How about letting kids of both genders follow their own interests and not trying to make them fit into a tight mould? Wouldn't everyone benefit from that? Wouldn't you want girls and women to feel independent and to be able to put their true needs first? Wouldn't you want boys and men to see themselves as kind and to have the freedom to explore whatever they like without being judged?

Many, many women have self-confidence issues, put their needs second and think that they "need men" to simply get by in life.

Many, many men are estranged from their own family and lack the close-knit social circle that is said to be a necessary condition for a long, fulfilling life.

Both boys and girls, both men and women, can (and should) be both strong and self-assured, AND caring and nurturing. Simple enough I say!

In theory, maybe. In practice... not so much. Here is an example I recently read in a men's magazine: On his first date with a girl, this guy started crossing the street without looking both ways. Luckily, said girl quickly pulled him from the road and saved his life. Cute story, hey? But wait. How did that make the young man feel? Grateful? Nah. From his own words: he felt "EMASCULATED"!

I had to read it twice it made so little sense to me. In any case, I guess feeling emasculated is still better than being killed on the spot by a car coming at full speed?!?

Speaking of dangerous things, I think we are making a big mistake whenever we justify unwanted behavior based on gender. I already gave an example relating to girls above (whining). Here's one relating to boys: "He's being disruptive or disrespectful? He's breaking things? He's hurting people? Oh well, boys will be boys..." As if disrespect, destruction and aggression were ever okay!

Notice that I am not talking about playful wrestling, or competitiveness in sports, which are perfectly acceptable (for both genders, by the way). Let me add that I am all for providing acceptable outlets to kids' energy and/or frustration, and for helping them channel their outbursts (e.g. by providing plenty of opportunity for physical activity, among others).

But we have to be careful to not trivialize behaviors that are unacceptable in society at large. When we use the "boys will be boys" argument to justify any unwanted behavior, we are doing a disservice to all boys by implying that boys by nature have many unwanted behaviors. What kind of self-image do boys gather from that you think?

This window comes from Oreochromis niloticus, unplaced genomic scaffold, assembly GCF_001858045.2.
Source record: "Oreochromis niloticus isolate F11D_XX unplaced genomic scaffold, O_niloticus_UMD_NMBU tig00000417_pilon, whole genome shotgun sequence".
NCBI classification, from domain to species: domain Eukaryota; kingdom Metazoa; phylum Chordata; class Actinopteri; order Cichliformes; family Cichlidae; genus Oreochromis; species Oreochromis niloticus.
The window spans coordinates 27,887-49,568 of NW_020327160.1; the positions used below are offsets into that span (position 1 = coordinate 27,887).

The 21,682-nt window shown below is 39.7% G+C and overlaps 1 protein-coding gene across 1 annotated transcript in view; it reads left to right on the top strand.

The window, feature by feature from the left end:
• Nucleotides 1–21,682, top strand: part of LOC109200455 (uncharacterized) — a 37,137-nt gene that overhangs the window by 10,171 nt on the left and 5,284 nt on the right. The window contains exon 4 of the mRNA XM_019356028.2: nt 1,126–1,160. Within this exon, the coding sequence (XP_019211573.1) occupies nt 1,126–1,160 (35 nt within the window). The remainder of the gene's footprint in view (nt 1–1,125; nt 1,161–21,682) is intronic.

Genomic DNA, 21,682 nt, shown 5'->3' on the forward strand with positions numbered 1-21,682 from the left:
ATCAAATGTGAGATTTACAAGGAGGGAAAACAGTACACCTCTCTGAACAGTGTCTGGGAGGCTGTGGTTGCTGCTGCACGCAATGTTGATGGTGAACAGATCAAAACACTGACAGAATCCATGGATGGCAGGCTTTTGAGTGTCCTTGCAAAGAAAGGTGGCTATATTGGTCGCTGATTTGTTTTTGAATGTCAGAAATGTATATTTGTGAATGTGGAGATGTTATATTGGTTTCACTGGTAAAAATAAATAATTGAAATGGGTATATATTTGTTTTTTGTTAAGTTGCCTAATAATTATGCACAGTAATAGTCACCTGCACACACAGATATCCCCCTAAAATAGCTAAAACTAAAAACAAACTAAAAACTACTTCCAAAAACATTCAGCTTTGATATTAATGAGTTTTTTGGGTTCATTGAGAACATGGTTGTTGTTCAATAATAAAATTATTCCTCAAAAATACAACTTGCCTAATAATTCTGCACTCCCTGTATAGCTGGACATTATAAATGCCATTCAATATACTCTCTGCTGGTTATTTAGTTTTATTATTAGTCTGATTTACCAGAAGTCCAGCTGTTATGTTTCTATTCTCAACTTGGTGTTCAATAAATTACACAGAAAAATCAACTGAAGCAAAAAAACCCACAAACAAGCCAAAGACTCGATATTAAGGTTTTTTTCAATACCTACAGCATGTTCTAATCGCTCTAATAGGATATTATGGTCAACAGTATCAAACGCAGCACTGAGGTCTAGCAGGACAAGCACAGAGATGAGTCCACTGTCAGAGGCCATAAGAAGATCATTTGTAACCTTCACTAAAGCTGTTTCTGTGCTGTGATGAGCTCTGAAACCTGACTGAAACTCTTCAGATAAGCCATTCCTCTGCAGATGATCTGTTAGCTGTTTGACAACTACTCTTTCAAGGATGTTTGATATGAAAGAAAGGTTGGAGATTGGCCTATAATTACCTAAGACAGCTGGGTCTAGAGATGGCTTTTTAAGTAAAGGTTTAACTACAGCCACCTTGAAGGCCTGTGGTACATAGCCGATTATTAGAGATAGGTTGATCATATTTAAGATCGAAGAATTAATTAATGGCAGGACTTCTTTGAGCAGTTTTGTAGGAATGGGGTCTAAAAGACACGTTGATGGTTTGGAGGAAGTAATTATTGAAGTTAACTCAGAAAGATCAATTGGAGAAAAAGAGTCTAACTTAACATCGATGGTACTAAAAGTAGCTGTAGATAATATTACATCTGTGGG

If you still think there is nothing wrong with the picture at the top of this post, please remember that this kind of approach to gender and family ties is the one that, in other cultures, underlines and justifies "crimes of honor" (for more on this, click here).

For a TED talk on a similar topic, click here.

Let's get our things in check before we utterly and collectively lose our minds.

As usual, whether you agree or not, your comments are welcome below!


  1. I personally don't have a problem with the top photo. As the oldest child in my family and a female, I can tell you that the protective role is not limited to older brothers. If anyone messed with my younger sister and brother, they had to answer to me as well.

    Can stereotyping a younger sibling (especially those as young as in the photo) as more vulnerable be considered a stereotype if it's true? Younger and smaller siblings are more prone to bullies because they really are easier targets.

    1. If the focus is on age and size, then of course older siblings are stronger, and younger ones more vulnerable (usually - some little ones can be fierce! LOL)

      The focus on this picture, however, is gender. This family did not think of making such a picture with their youngest at the front until their 5th baby was born... because this time it was a girl.

      Thank you for sharing your useful point of view! :-)

    2. I believe that if any of the older sibilings were a girl, your interpretation of the picture would be true. Same thing if all of them held a sign pointing to the younger siblings saying don't mess with him/them. Here, you have the traditional values (black and white), protective male presence required for the female to be safe. The female isn't just another child here, part of the group, she is in front, packaged like a birthday present, and only one in color. If you want your kids to stand up for each other, and be a team, then you make them all of the same type (here, color).